By Jim Owczarski Sports Editor Published Oct 09, 2014 at 1:03 PM

Dean Evason couldn’t help but laugh a little at the question.

He is entering his third season as the head coach of the Milwaukee Admirals, and while every year is indeed different than the last, it is sort of like Groundhog Day at the BMO Harris Bradley Center for Evason.

So what’s new, aside from trying to win a Calder Cup and develop talent for Nashville?

"I guess personally, it’s more comfortable – we know the area, we know the league, we know the dimensions of everything surrounding it," he chuckled. "Different in that you don’t know the team that you have. Certainly we know the team that we have on paper, but how that translates, how they gel, how they come together as a team, is always interesting and always a little bit anticipated I guess."

Mark Van Guilder is in the same boat, too, as he has become a face of the franchise.
"It’s funny, this is my sixth year here and so much is the same," he said. "But, every year is just so different. Every season there’s so many new guys and every guy has their own personality, so that’s the biggest difference – the locker room is completely different, a completely new experience from the year before."

This is a different Admirals team, of course – beginning with the fact that its parent club, the Nashville Predators, have a new head coach.

The Predators hired Stanley Cup-winning coach Peter Laviolette to lead the team, so Evason and his staff will be aligning their program with his Laviolette’s style.

The Admirals also will welcome in the usual batch of new faces, including notable rookies Pontus Aberg, Viktor Arvidson, Garrett Noonan and Brendan Leipsic.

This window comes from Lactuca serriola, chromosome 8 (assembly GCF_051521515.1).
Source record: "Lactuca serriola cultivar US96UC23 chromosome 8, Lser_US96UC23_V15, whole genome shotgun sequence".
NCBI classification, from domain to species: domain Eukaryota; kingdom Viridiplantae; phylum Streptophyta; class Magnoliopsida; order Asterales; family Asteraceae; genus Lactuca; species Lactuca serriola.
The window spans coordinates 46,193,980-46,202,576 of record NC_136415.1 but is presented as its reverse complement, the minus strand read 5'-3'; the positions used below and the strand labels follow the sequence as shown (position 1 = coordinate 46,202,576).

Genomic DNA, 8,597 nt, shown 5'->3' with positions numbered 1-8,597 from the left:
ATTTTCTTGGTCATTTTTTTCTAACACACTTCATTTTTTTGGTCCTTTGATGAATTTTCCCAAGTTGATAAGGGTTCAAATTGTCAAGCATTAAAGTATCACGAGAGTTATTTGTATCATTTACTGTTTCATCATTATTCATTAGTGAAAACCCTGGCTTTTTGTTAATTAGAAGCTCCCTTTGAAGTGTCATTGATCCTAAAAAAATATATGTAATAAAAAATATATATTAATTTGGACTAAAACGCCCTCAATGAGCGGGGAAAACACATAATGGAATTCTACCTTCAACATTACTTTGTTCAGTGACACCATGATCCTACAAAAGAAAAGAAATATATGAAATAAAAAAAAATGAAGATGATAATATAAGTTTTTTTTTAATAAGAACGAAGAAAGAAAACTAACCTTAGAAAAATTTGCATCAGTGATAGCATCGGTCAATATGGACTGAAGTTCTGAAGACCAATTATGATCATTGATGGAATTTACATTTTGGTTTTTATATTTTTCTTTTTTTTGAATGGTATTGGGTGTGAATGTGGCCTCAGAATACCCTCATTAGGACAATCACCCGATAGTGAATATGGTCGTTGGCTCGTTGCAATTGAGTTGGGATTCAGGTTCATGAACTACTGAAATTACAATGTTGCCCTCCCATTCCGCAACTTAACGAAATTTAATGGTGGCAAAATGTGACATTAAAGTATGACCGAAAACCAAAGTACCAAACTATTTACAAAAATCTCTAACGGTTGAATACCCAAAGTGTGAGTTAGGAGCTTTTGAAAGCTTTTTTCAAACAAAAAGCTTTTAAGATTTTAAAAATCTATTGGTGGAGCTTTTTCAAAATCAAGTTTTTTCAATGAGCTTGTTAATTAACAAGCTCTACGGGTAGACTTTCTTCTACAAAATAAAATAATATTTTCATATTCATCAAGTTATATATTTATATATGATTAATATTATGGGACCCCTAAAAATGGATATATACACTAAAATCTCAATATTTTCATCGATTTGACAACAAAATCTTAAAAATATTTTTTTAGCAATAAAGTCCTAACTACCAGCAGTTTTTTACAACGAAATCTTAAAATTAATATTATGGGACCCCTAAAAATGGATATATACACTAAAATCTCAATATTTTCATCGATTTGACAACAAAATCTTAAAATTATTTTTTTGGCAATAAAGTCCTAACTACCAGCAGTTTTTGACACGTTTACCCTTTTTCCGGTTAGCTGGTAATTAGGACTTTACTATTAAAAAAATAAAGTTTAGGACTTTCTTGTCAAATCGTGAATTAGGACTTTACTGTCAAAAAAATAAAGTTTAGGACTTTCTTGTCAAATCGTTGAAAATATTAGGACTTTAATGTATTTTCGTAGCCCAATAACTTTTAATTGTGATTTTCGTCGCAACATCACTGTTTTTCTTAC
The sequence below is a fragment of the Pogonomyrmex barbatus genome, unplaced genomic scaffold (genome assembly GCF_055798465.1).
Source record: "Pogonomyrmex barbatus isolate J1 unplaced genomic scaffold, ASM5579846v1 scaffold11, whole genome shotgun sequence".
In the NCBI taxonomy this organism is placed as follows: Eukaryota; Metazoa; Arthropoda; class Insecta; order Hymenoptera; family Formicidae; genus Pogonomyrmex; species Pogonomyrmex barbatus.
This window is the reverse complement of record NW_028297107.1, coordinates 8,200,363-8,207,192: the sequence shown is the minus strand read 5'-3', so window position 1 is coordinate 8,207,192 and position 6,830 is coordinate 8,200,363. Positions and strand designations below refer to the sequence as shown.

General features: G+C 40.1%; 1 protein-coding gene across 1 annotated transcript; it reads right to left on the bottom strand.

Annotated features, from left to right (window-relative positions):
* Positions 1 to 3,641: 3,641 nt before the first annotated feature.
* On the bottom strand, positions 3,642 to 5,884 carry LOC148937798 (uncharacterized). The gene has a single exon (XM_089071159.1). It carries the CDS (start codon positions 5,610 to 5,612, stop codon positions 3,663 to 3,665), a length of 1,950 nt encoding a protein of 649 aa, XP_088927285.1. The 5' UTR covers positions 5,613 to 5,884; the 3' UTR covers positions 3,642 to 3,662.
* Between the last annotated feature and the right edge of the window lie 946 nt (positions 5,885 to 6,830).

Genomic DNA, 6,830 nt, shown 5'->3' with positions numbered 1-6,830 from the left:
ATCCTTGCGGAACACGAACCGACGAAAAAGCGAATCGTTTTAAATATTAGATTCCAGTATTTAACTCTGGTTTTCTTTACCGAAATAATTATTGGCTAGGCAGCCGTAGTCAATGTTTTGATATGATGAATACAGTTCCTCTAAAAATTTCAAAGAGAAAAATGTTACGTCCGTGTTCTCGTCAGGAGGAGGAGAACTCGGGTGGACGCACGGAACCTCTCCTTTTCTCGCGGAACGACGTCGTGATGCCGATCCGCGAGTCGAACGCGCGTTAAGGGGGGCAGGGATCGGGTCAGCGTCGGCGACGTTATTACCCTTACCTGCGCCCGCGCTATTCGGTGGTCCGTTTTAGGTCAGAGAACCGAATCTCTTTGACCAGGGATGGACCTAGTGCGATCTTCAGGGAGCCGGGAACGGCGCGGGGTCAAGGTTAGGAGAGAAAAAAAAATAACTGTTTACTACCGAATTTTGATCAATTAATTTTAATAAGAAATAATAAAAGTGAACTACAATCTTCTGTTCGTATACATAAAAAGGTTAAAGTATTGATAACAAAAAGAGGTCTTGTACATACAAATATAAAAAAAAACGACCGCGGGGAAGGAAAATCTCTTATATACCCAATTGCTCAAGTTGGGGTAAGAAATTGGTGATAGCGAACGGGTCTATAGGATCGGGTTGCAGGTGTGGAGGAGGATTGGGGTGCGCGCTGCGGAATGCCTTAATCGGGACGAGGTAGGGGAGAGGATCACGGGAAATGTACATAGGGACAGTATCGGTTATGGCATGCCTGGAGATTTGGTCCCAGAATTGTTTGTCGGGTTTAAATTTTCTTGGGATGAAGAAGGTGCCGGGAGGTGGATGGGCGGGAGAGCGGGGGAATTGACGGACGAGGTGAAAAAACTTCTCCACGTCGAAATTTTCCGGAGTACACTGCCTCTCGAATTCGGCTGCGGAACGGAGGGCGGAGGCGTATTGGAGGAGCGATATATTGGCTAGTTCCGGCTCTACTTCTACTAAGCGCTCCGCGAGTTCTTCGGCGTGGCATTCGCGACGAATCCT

But it’s the group of players with NHL experience – in Nashville or elsewhere – that may truly make the difference for the Admirals.

The primary mission of an American Hockey League franchise is to develop players for the parent NHL team, while also fulfilling the goals of organization – such as winning as much as possible.

The Admirals have done both, sending players to the Predators but also have the longest active streak of consecutive playoff appearances (12) in the AHL.

But, they’ve also been bounced in the first round of the Calder Cup playoffs each of the last three years.

So, Evason hopes that the NHL resumes of goaltenders Marek Mazanec (25 games) and Magnus Hellberg (1), center Colton Sissons (17), defenseman Joe Piskula (12), winger Triston Grant (11), wing Austin Watson (6) and center Mark Van Guilder (1) can add an intangible to what Evason considers a highly skilled group.

"That’s exactly what we told a lot of them – you guys have been there, you guys know what it takes to get there – now you have to develop to stay there," Evason said. "They can teach the Arvidson’s, the Aberg’s, the Noonan’s how to play the game the right way. Now they can teach as well as continue their own games. If they thing only individually about themselves, how do I get back to Nashville, you likely don’t have success."

Grant, who first played in Milwaukee from 2008-10, also brings AHL championship experience to the locker room as he was part of the Calder Cup-winning Grand Rapids Griffins in 2013.